As each year the Société d'Horticulture organized its Fête du Potimarron (Red kuri squash Fair) at the end of September.
We didn't grow any plant of the same family in our garden this year, so it was a good opportunity to go and buy a few, and to enjoy being near the castle of Lunéville.
At lunch time it was not so crowded and I managed to park not too far from the fair, thinking about the bag I would have to carry on the way back to the car.
What makes this Fête du Potimarron so pleasant is the fact that the people who sell the cucurbitaceae advise what to choose depending on what you want to do with it. So I asked for red kuri squash (potimarron) for soup and purée, butternut squash (butternut) for gratin and I didn't know what to have to make jam. In the end I bought a Sweet from Berry (Sucrine du Berry) and I could not resist and bought a Bleu de Hongrie pumpkin to taste (the colour of the peel skin attracted me and I was told it is very good.- the pale blue pumpkins on the left of the picture).
Now it is time to peel, cook and enjoy.
Each year we try to visit at least one place during the Journées Européennes du Patrimoine (European Heritage Days). So, on Saturday, we went to a garden in Lay-Saint-Christophe called Le Jardin d'Adoué.
This garden was created in the 1990s and is situated on a steep land on the highest part of the village. It is interesting to see how the owners managed to make flower beds, to plant bushes and trees to make a very pleasant area to have a walk around.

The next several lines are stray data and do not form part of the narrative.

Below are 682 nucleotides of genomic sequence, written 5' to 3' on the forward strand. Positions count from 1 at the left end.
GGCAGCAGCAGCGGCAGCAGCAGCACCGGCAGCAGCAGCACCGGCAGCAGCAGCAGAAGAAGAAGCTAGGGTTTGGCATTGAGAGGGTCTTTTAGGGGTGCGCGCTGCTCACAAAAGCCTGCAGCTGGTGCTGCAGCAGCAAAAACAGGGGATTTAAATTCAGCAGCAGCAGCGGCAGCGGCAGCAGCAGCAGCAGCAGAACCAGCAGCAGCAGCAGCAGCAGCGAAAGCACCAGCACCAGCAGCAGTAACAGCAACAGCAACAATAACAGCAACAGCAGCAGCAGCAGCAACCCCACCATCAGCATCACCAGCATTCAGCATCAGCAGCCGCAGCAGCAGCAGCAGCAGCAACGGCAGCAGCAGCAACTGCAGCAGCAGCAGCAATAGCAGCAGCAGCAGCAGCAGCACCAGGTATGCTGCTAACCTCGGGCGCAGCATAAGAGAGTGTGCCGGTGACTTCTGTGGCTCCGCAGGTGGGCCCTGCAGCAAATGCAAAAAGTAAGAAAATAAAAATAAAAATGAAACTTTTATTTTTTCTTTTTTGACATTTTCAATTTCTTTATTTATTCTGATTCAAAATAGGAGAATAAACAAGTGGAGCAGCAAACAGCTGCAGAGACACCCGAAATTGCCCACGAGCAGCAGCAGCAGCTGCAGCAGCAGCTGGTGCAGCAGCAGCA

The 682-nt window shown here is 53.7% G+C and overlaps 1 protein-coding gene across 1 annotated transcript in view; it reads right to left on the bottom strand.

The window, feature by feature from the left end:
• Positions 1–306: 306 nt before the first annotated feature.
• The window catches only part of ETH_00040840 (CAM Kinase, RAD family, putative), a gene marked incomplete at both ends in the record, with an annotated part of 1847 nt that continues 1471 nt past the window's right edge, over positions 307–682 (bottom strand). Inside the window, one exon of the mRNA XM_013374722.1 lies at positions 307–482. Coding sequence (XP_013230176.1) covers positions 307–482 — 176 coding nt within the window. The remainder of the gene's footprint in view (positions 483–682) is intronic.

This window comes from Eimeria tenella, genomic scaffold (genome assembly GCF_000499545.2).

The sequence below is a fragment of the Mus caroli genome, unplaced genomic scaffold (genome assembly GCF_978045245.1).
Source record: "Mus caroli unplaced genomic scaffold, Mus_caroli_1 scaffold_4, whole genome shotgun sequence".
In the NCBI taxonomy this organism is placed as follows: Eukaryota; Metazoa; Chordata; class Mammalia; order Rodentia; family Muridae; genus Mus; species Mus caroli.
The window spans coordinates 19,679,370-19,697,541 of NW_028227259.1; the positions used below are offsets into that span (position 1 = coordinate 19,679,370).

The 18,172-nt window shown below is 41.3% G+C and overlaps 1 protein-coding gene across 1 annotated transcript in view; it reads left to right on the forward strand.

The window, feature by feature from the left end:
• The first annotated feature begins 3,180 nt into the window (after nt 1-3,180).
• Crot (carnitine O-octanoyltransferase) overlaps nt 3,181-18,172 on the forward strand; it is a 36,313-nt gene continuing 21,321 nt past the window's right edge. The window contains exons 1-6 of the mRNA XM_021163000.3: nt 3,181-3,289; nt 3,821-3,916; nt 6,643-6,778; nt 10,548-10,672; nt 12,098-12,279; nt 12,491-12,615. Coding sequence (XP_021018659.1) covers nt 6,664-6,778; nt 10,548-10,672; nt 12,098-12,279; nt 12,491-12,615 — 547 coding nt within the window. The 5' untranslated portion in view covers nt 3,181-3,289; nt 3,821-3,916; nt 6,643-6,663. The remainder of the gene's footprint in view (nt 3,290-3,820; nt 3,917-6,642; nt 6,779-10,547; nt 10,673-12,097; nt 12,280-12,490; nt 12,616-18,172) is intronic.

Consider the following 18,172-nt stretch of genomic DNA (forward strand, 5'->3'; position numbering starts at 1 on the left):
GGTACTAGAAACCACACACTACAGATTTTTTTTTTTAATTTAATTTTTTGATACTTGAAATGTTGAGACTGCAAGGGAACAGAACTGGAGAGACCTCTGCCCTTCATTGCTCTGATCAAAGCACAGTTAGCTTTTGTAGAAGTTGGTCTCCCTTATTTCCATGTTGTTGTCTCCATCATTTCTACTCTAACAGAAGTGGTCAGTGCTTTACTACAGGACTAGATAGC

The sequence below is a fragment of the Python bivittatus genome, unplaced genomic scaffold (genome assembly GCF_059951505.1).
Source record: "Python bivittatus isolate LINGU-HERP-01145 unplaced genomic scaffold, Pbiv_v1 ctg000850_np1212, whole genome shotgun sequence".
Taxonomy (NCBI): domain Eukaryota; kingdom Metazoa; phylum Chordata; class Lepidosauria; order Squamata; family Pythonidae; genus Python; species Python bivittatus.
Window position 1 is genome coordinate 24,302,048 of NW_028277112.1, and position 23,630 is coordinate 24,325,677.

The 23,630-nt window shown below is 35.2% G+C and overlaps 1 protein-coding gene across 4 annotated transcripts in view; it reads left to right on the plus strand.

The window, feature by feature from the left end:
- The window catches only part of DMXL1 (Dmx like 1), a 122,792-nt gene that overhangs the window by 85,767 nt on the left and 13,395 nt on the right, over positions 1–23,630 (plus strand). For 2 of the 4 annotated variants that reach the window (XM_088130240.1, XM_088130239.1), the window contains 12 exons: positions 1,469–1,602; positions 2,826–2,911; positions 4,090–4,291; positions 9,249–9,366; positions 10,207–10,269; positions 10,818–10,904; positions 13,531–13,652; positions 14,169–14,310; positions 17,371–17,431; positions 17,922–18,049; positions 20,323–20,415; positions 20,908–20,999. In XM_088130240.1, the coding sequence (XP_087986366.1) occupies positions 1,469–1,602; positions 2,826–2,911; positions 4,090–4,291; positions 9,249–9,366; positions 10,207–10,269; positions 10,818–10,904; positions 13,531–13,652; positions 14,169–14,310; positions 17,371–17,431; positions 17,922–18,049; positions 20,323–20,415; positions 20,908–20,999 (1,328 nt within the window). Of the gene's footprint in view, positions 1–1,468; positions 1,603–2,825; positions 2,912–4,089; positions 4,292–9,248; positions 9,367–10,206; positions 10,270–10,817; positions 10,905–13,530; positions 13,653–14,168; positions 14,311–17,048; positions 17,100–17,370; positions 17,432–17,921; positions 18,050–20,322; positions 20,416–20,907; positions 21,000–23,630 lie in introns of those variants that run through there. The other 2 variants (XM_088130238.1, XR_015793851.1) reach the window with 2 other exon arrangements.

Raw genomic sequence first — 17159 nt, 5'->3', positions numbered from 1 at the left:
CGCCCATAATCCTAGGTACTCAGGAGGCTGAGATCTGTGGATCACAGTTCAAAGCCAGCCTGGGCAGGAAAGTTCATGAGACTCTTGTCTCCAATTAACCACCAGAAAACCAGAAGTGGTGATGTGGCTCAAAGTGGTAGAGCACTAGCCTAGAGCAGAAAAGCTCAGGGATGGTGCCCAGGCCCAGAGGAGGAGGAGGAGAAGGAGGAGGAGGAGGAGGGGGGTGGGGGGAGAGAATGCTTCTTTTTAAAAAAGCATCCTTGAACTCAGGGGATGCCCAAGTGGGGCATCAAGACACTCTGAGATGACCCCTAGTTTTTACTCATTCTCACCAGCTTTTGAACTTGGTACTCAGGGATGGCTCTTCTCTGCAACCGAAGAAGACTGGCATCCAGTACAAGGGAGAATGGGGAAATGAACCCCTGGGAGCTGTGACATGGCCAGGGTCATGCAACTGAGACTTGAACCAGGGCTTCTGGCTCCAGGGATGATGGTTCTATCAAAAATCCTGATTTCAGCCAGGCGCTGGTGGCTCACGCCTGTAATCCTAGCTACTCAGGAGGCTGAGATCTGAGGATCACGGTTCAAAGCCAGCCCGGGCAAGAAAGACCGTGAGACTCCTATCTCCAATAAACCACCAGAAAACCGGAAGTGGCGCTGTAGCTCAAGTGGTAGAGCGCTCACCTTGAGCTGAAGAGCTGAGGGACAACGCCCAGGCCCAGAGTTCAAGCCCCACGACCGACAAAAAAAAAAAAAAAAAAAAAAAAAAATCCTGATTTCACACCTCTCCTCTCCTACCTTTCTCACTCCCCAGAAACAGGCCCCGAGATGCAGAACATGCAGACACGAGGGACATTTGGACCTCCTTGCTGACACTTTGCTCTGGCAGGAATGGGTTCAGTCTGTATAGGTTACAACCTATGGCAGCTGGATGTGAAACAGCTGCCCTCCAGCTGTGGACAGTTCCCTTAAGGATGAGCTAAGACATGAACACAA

Visitors can also buy plants there and, for this special week end, other nurserymen were invited to give advices and to sell their plants.
I am sure the most difficult this year was to keep flowers blooming as our weather has been so changeable. But all was quite green.
I really like the sort of islands standing on the lawn with one tree, one or several bushes and one object (a bench, a statue, a seat...). Everyone can find a favourite.
There is even a pond with ducks and a metal decoration which was really successful.
A lot of people were leaving with pots, we only left with pictures of the flowers we liked a lot and with their names, of course.
Last year we found good wine in Riquewihr, so this year we decided to go back there to buy more for us and also to find the "medium dry" wine my English friend would like to taste.
Riquewihr is a pleasant town to visit because it is so typical, but there is also a big choice of wines. The idea for our day was to arrive to have lunch there and to do our shopping afterwards.
Before leaving home I tried to check what a "medium dry" wine would be in French but the explanation I got was satisfying only for champagne. So I was left with the idea I would have to ask when arriving at the cellar.
And the man there was so pleasant, he knew exactly what to propose : a Pinot Gris. I must say I had in mind I didn't like this wine, but it was a really good surprise, I like it. It is not as fruity as Gewurztraminer, but it is good.
As we were tasting the wines we were interested in, we were proposed to visit the place where they are made, just two houses away. It was nothing compared to big cellars in Champagne or Burgundy, but I found it was really interesting, a real place where you realize people are working and not organizing things only for tourists.